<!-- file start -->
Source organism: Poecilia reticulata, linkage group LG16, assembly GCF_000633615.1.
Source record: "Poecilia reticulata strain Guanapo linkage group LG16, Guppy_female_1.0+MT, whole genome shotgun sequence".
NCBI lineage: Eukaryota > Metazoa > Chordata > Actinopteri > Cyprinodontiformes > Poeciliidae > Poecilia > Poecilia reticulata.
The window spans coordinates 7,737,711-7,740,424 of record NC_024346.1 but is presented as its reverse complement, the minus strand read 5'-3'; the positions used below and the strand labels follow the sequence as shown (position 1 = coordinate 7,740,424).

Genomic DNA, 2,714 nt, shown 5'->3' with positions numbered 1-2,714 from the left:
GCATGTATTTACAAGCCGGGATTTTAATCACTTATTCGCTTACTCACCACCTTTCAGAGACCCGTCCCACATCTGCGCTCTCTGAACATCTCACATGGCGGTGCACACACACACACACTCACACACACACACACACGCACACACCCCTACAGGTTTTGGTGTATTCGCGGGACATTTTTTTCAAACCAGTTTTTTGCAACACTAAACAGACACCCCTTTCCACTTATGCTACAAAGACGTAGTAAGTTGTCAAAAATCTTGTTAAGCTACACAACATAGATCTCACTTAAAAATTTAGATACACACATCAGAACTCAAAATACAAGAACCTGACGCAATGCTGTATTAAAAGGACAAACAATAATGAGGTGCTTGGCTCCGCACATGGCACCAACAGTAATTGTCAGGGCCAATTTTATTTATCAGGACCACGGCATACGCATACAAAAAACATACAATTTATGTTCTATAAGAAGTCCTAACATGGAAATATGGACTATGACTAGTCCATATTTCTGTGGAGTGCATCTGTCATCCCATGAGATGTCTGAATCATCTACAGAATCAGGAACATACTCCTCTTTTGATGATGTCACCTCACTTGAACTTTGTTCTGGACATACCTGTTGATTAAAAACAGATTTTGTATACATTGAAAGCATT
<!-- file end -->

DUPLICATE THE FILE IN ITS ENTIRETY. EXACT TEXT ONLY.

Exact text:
Source organism: Poecilia reticulata, linkage group LG16, assembly GCF_000633615.1.
Source record: "Poecilia reticulata strain Guanapo linkage group LG16, Guppy_female_1.0+MT, whole genome shotgun sequence".
NCBI lineage: Eukaryota > Metazoa > Chordata > Actinopteri > Cyprinodontiformes > Poeciliidae > Poecilia > Poecilia reticulata.
The window spans coordinates 7,737,711-7,740,424 of record NC_024346.1 but is presented as its reverse complement, the minus strand read 5'-3'; the positions used below and the strand labels follow the sequence as shown (position 1 = coordinate 7,740,424).

Genomic DNA, 2,714 nt, shown 5'->3' with positions numbered 1-2,714 from the left:
GCATGTATTTACAAGCCGGGATTTTAATCACTTATTCGCTTACTCACCACCTTTCAGAGACCCGTCCCACATCTGCGCTCTCTGAACATCTCACATGGCGGTGCACACACACACACACTCACACACACACACACACGCACACACCCCTACAGGTTTTGGTGTATTCGCGGGACATTTTTTTCAAACCAGTTTTTTGCAACACTAAACAGACACCCCTTTCCACTTATGCTACAAAGACGTAGTAAGTTGTCAAAAATCTTGTTAAGCTACACAACATAGATCTCACTTAAAAATTTAGATACACACATCAGAACTCAAAATACAAGAACCTGACGCAATGCTGTATTAAAAGGACAAACAATAATGAGGTGCTTGGCTCCGCACATGGCACCAACAGTAATTGTCAGGGCCAATTTTATTTATCAGGACCACGGCATACGCATACAAAAAACATACAATTTATGTTCTATAAGAAGTCCTAACATGGAAATATGGACTATGACTAGTCCATATTTCTGTGGAGTGCATCTGTCATCCCATGAGATGTCTGAATCATCTACAGAATCAGGAACATACTCCTCTTTTGATGATGTCACCTCACTTGAACTTTGTTCTGGACATACCTGTTGATTAAAAACAGATTTTGTATACATTGAAAGCATT